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Rheonics vibrational sensor technology: demystified

The Rheonics Advantage

Rheonics sensors employ patented balanced torsional resonators.

Temperature, pressure and external vibrations offer the greatest challenges to accurate and repeatable density and viscosity measurement. Rheonics balanced torsional resonators together with proprietary 3rd generation electronics and algorithms makes our sensors accurate, reliable and repeatable under the harshest operating conditions.

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Rheonics sensor systems are best in their class because of two advantages
  • Ultra-stable resonators, built on a foundation of more than 30 years experience in materials, vibration dynamics and fluid-resonator interaction modeling that add up to the industry’s most robust, repeatable and accurate sensors.
  • Sophisticated, patented 3rd generation electronics to drive our sensors and evaluate their response. Great electronics, combined with comprehensive computational model make our evaluation units the fastest, most accurate in the industry.
Deep dive into DV & SRV technology

At the heart of every Rheonics sensor is a resonator. Rheonics sensors are always in tune with the fluids they’re measuring!

The resonator vibrates in the fluid; the fluid influences the resonator’s vibrations. By measuring its effect on the the resonator, we can determine the fluid’s density and viscosity.

DV-fork-resonating
Rheonics resonators are influenced by fluids in two ways:

The denser the fluid, the lower the resonant frequency. A denser fluid increases the mass loading of the resonator.

massloading (1)

The more viscous the fluid, the broader and smaller the resonant peak of the sensor, Friction between the resonator and the fluid increases its damping.

viscousdamping (1)

The measurable properties of the resonator – its resonant frequency and damping – are both influenced by the properties of the fluid.

The Torsional Advantage

Many types of fluid sensors use lateral vibrations. Vibrating wire viscometers, for instance rely on the displacement of the wire perpendicular to its long axis. Flexural tuning fork resonators have two tines that vibrate as cantilever beams, with motion perpendicular to the plane of symmetry of the tuning fork.

In general, sensors that vibrate laterally are harder to isolate from the structures in which they are mounted. Mounting forces, the mass of the mounting structures, and even temperature can influence the response of the resonators in ways that are unpredictable, and therefore influence the repeatability of measurements.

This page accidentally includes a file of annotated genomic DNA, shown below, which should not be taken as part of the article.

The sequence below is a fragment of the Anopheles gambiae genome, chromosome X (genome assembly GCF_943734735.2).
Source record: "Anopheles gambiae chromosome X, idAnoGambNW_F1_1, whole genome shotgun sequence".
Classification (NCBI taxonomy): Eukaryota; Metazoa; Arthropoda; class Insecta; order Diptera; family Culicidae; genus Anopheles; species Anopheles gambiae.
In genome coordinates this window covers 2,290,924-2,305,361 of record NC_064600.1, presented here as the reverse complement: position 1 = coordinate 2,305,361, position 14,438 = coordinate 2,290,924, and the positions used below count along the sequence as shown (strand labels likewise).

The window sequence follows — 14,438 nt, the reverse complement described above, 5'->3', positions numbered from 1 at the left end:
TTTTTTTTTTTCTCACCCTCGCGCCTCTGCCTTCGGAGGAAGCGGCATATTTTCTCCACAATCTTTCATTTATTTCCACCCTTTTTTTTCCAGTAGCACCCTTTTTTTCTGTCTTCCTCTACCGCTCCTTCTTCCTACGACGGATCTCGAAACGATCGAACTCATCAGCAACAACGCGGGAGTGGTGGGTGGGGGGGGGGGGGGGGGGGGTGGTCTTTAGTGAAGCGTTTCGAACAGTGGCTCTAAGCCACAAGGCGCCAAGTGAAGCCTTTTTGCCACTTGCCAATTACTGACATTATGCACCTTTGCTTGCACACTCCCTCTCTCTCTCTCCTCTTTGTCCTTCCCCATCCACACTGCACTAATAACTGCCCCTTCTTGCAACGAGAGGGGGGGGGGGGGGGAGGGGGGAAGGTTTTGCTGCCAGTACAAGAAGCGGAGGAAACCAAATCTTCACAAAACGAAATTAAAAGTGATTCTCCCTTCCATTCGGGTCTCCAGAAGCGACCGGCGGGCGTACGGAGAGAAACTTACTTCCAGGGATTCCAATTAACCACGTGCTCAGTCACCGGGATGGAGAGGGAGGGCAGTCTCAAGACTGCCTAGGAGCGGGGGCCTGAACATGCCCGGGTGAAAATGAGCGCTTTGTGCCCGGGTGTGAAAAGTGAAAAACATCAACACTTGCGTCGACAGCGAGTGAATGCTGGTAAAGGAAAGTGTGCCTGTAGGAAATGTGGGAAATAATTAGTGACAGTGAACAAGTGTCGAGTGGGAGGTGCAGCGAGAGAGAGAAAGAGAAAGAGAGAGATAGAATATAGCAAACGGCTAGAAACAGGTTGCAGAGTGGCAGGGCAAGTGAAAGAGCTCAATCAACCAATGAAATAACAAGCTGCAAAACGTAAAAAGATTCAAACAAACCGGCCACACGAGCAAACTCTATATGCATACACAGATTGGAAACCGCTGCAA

Rheonics sensors vibrate in torsion. Their active elements twist about their own axes, rather than vibrating laterally. Torsional sensors are easier to isolate from the structures in which they are mounted. They are also less disturbed by ambient vibrations than are lateral resonators

Shape of the resonator – determines the measurements

The shape of the resonator determines the way in which it responds to the fluid in which it is immersed. Rheonics’ SRV series of sensors are cylindrical, vibrating parallel to their own surfaces. They are influenced primarily by shearing forces, and are therefore relatively insensitive to mass loading effects. They are useful for measuring viscosity but not density.

DV-head (1)

Rheonics’ DV series of sensors have flattened end masses. Parts of their surfaces vibrate parallel to themselves and therefore shear the fluid. These contribute to the damping of the resonator and determine its sensitivity to viscosity. Other parts of the surface vibrate perpendicular to themselves, and therefore displace the fluid. This results in mass loading of the sensor, and determines its sensitivity to density.

The Balanced Resonator Advantage

Resonant sensors fall into two further geometric categories – balanced and unbalanced.

A tuning fork is a typical balanced resonator. Its two tines vibrate in opposite directions, balancing out bending forces that are otherwise transmitted to the sensor’s mounting.

A single transversely vibrating beam ( a “half tuning fork” ) by comparison, exerts large reaction forces on its mounting, resulting in large energy loss compared to the balanced tuning fork geometry.

A vibrating wire, on the other hand, is an unbalanced resonator, and exerts substantial forces on its mounting structures.

In order to reduce the effects of mounting conditions on unbalanced resonators, their anchors must be relative large and massive compared to the size of the actual sensing element.

balanced-resonator (1)

Insensitive to mounting conditions

Rheonics’ sensors use balanced resonators (patents pending). The DV series uses a torsional tuning fork configuration, in which the two tines twist in opposite directions. The SRV series uses a unique patented coaxial resonator, in which the two ends of the sensor twist in opposite directions, cancelling out reaction torques on their mounting.

Accurate Sensors need Accurate Electronics

Rheonics fluid sensing systems rely on patented technology that allows the use of one electronics platform – the evaluation unit – for all of our sensor products.

The core task of the evaluation unit is to drive and interrogate the resonant sensor in order to determine its resonant frequency and its damping. Once these two quantities have been determined, it is up to a sophisticated set of algorithms to convert these measurements into values for density and viscosity.

Our electronics platform is based on the phase shift method of evaluating the resonant frequency and damping of the resonant sensor, coupled with Rheonics’ patented gated phase-locked loop technology.

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